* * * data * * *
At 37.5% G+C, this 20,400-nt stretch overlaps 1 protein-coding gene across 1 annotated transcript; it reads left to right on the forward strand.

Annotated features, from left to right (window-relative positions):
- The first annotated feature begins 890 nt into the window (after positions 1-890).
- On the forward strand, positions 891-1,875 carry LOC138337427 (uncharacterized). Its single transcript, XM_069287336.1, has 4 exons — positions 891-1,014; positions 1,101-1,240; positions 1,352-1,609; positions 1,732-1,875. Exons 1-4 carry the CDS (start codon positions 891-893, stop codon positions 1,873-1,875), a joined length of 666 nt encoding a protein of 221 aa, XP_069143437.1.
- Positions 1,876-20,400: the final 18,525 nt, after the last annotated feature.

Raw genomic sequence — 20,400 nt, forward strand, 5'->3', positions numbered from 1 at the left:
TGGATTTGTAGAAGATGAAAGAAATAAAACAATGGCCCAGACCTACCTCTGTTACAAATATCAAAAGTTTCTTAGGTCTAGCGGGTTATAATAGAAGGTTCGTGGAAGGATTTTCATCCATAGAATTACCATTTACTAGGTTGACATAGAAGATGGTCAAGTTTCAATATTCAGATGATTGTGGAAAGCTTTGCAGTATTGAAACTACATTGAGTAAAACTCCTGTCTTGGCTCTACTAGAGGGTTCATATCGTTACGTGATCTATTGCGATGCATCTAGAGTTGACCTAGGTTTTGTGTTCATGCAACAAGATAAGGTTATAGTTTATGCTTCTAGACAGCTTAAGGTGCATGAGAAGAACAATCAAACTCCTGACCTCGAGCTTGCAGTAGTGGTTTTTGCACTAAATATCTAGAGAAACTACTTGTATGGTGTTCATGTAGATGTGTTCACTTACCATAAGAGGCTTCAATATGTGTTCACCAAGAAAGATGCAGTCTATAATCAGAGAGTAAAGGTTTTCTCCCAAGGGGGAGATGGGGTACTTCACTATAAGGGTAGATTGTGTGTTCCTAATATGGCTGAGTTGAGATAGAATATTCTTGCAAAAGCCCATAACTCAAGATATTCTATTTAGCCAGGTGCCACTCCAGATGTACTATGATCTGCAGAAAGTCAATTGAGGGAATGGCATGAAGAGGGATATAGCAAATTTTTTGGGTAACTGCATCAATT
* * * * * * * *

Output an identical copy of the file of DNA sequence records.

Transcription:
At 37.5% G+C, this 20,400-nt stretch overlaps 1 protein-coding gene across 1 annotated transcript; it reads left to right on the forward strand.

Annotated features, from left to right (window-relative positions):
- The first annotated feature begins 890 nt into the window (after positions 1-890).
- On the forward strand, positions 891-1,875 carry LOC138337427 (uncharacterized). Its single transcript, XM_069287336.1, has 4 exons — positions 891-1,014; positions 1,101-1,240; positions 1,352-1,609; positions 1,732-1,875. Exons 1-4 carry the CDS (start codon positions 891-893, stop codon positions 1,873-1,875), a joined length of 666 nt encoding a protein of 221 aa, XP_069143437.1.
- Positions 1,876-20,400: the final 18,525 nt, after the last annotated feature.

Raw genomic sequence — 20,400 nt, forward strand, 5'->3', positions numbered from 1 at the left:
TGGATTTGTAGAAGATGAAAGAAATAAAACAATGGCCCAGACCTACCTCTGTTACAAATATCAAAAGTTTCTTAGGTCTAGCGGGTTATAATAGAAGGTTCGTGGAAGGATTTTCATCCATAGAATTACCATTTACTAGGTTGACATAGAAGATGGTCAAGTTTCAATATTCAGATGATTGTGGAAAGCTTTGCAGTATTGAAACTACATTGAGTAAAACTCCTGTCTTGGCTCTACTAGAGGGTTCATATCGTTACGTGATCTATTGCGATGCATCTAGAGTTGACCTAGGTTTTGTGTTCATGCAACAAGATAAGGTTATAGTTTATGCTTCTAGACAGCTTAAGGTGCATGAGAAGAACAATCAAACTCCTGACCTCGAGCTTGCAGTAGTGGTTTTTGCACTAAATATCTAGAGAAACTACTTGTATGGTGTTCATGTAGATGTGTTCACTTACCATAAGAGGCTTCAATATGTGTTCACCAAGAAAGATGCAGTCTATAATCAGAGAGTAAAGGTTTTCTCCCAAGGGGGAGATGGGGTACTTCACTATAAGGGTAGATTGTGTGTTCCTAATATGGCTGAGTTGAGATAGAATATTCTTGCAAAAGCCCATAACTCAAGATATTCTATTTAGCCAGGTGCCACTCCAGATGTACTATGATCTGCAGAAAGTCAATTGAGGGAATGGCATGAAGAGGGATATAGCAAATTTTTTGGGTAACTGCATCAATT